Seeing all the tweets about Children’s Mental Health Week made me realise how inconsiderate I have been. It made me realise I have not been truly vocal about my mental health journey with you all. While I have spoken to people about it on an individual basis, I have never taken the time to write about my mental health as a child.
When I was young(er), mental health was not spoken about. I had never heard of mental health before sixth form. I didn’t know what it was. Yet, at a young age, I was experiencing my mental health deteriorate at a rapid rate.
It was in secondary school I became aware of everything that was going on around me. I like to think I was always a perceptive child. And I was. My family can testify to that. However, it wasn’t until Year 9 that everything that was happening around me fully registered in my mind.
From troubles at home to the stabbings and shootings in the local area, a lot of things became normalised. Living in an African household did not make things better. I never felt comfortable talking about what was going on in my mind to any of my family members. I guess that was for three reasons.
Firstly, I didn’t even know what was truly going on. I found it hard to articulate my thoughts.
Secondly, based on previous experience of being vocal about certain things, I wasn’t ready to experience the consequences of being outspoken.
Thirdly, it was never spoken about at home so I never knew how to bring it up.
There probably were more reasons. Nevertheless, I stayed silent.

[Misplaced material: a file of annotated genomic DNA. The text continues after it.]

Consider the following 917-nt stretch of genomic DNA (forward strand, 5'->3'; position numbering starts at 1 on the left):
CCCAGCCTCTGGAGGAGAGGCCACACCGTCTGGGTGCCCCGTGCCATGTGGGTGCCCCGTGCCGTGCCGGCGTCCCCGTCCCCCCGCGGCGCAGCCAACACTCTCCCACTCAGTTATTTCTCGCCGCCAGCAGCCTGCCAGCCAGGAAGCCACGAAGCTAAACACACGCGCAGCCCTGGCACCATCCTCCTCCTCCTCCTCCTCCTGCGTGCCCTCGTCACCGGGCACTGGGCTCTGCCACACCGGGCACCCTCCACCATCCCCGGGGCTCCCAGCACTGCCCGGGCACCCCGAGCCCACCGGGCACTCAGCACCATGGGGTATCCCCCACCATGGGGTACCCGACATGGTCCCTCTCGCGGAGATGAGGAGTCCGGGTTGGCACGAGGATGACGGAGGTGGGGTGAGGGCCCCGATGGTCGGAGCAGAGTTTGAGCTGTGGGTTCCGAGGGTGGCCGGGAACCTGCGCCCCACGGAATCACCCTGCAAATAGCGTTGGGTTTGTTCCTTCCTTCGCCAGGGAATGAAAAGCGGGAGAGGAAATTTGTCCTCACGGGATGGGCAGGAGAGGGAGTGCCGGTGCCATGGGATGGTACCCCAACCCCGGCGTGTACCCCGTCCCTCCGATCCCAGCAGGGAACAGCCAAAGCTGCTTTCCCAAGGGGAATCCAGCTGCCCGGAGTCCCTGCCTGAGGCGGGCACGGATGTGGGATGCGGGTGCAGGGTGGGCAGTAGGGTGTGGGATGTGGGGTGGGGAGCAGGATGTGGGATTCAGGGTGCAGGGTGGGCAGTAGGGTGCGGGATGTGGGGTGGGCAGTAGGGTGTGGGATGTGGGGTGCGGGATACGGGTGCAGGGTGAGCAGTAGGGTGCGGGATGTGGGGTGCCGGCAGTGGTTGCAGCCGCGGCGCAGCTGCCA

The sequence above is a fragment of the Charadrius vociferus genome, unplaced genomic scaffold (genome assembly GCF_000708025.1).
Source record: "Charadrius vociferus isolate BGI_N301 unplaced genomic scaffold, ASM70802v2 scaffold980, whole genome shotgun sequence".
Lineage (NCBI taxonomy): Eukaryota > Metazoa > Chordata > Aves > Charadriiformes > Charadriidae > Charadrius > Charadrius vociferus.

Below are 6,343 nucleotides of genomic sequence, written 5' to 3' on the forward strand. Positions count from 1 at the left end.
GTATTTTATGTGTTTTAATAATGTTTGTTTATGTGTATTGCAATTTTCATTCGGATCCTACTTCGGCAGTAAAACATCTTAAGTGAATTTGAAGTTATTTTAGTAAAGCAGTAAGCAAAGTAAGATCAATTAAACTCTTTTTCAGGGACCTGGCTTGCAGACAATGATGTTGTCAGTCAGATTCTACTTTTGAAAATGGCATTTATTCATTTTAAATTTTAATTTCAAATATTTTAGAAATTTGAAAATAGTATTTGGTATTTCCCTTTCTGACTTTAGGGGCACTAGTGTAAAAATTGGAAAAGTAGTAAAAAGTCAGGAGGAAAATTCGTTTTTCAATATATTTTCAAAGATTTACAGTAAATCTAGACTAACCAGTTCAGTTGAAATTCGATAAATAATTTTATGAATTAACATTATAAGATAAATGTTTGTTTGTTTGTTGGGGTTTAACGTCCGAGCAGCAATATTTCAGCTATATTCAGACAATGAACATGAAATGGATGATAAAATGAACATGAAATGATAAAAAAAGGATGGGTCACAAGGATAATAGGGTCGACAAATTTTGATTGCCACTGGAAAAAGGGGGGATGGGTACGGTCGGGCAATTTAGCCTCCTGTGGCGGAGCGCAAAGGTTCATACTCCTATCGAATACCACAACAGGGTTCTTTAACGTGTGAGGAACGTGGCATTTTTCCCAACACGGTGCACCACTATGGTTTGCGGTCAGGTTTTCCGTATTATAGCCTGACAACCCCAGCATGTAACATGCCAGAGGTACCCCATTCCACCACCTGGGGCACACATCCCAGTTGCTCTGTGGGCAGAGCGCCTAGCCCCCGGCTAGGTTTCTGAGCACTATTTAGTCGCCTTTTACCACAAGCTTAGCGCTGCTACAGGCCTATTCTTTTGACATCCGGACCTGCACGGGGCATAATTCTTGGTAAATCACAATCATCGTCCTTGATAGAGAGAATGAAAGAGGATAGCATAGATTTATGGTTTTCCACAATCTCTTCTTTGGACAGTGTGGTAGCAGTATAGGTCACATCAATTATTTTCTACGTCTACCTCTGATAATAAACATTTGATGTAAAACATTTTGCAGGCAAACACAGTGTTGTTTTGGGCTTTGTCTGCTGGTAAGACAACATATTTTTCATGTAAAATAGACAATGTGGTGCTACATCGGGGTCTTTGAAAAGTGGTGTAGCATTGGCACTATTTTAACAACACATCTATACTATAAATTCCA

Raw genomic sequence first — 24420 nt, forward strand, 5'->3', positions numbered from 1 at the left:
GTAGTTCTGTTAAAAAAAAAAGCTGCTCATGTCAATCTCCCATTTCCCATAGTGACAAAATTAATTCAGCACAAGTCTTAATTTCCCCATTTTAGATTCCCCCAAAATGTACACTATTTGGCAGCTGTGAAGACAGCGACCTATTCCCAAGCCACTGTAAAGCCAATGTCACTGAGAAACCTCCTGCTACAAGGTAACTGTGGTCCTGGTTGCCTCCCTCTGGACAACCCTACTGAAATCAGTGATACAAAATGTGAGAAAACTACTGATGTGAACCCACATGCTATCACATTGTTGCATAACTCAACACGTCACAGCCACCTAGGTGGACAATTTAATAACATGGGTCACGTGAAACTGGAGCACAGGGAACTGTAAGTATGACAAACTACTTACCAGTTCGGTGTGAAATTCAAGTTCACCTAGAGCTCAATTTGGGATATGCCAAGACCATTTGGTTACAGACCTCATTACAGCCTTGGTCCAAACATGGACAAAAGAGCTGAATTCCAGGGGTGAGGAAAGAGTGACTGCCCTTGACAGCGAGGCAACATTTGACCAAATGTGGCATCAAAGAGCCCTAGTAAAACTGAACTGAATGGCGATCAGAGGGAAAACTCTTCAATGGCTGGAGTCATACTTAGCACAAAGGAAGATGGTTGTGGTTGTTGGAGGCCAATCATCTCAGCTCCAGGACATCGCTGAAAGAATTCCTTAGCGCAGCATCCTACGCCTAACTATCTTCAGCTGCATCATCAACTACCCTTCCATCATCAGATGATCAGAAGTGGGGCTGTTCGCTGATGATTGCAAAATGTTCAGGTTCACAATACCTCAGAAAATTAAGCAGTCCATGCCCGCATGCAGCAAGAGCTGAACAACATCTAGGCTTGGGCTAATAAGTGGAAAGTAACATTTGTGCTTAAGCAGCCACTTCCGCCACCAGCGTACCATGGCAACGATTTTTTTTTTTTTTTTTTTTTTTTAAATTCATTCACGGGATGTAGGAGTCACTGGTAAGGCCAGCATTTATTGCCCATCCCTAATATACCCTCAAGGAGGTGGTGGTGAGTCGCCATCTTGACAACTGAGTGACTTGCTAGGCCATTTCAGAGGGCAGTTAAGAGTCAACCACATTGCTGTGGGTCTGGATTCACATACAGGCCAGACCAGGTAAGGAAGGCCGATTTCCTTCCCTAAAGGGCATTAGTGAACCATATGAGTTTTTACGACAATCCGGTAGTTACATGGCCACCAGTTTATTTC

My demeanour at school was not too unusual. I don’t think I scared anyone. But my behaviour didn’t feel natural all the time. I thought I was born anti-social and hated everyone. I thought I didn’t need to be around people and the world hated me. Maybe that was true, but I had little proof. It’s only as I grew older that I realised I had embodied my depression. Darkness had become my ally. My friend.
I wish I had been aware of what was going on. Maybe things would have been different. Maybe I would have been able to help others in the same situation. Maybe I wouldn’t even be in the current situation I’m in. As they say, hindsight is 20/20.
Still, that doesn’t mean nothing should be done for the younger generation. We are in an age where mental health is being spoken more about (albeit not much is actually being done). It’s time for us to educate young people about mental health. It’s time to educate ourselves about mental health. It’s time to educate the older generation about mental health.
Parents, learn to listen to your children. Be there for them in the right way. Children, be more vocal. It takes courage, but you will be in a much better place if you speak to someone trustworthy about what is going on. Let’s make a change today. Let’s start now.
Written by Rodney